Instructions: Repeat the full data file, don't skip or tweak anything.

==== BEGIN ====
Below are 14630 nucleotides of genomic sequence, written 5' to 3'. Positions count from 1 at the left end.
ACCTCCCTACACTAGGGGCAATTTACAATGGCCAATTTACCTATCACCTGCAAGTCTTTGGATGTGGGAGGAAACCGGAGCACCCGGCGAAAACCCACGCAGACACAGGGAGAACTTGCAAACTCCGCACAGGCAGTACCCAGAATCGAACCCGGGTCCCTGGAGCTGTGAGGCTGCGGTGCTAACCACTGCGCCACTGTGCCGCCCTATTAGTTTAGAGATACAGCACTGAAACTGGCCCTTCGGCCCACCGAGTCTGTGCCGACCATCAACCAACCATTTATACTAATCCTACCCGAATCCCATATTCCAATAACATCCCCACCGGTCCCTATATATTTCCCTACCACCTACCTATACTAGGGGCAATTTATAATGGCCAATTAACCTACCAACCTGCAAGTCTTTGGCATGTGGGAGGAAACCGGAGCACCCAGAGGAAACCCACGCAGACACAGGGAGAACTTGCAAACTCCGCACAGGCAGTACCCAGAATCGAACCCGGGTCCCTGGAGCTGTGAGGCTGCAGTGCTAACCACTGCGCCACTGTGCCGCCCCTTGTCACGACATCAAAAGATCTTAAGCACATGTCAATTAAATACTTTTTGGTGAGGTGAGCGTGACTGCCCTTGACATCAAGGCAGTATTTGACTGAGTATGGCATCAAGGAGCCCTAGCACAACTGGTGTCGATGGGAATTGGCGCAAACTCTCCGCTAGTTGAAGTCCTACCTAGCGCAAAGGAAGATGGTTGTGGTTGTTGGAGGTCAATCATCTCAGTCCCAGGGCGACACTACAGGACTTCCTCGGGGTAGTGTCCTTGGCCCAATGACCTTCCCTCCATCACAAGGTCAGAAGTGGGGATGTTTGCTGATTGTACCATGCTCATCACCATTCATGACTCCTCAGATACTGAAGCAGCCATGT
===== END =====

Below are 14630 nucleotides of genomic sequence, written 5' to 3'. Positions count from 1 at the left end.
ACCTCCCTACACTAGGGGCAATTTACAATGGCCAATTTACCTATCACCTGCAAGTCTTTGGATGTGGGAGGAAACCGGAGCACCCGGCGAAAACCCACGCAGACACAGGGAGAACTTGCAAACTCCGCACAGGCAGTACCCAGAATCGAACCCGGGTCCCTGGAGCTGTGAGGCTGCGGTGCTAACCACTGCGCCACTGTGCCGCCCTATTAGTTTAGAGATACAGCACTGAAACTGGCCCTTCGGCCCACCGAGTCTGTGCCGACCATCAACCAACCATTTATACTAATCCTACCCGAATCCCATATTCCAATAACATCCCCACCGGTCCCTATATATTTCCCTACCACCTACCTATACTAGGGGCAATTTATAATGGCCAATTAACCTACCAACCTGCAAGTCTTTGGCATGTGGGAGGAAACCGGAGCACCCAGAGGAAACCCACGCAGACACAGGGAGAACTTGCAAACTCCGCACAGGCAGTACCCAGAATCGAACCCGGGTCCCTGGAGCTGTGAGGCTGCAGTGCTAACCACTGCGCCACTGTGCCGCCCCTTGTCACGACATCAAAAGATCTTAAGCACATGTCAATTAAATACTTTTTGGTGAGGTGAGCGTGACTGCCCTTGACATCAAGGCAGTATTTGACTGAGTATGGCATCAAGGAGCCCTAGCACAACTGGTGTCGATGGGAATTGGCGCAAACTCTCCGCTAGTTGAAGTCCTACCTAGCGCAAAGGAAGATGGTTGTGGTTGTTGGAGGTCAATCATCTCAGTCCCAGGGCGACACTACAGGACTTCCTCGGGGTAGTGTCCTTGGCCCAATGACCTTCCCTCCATCACAAGGTCAGAAGTGGGGATGTTTGCTGATTGTACCATGCTCATCACCATTCATGACTCCTCAGATACTGAAGCAGCCATGT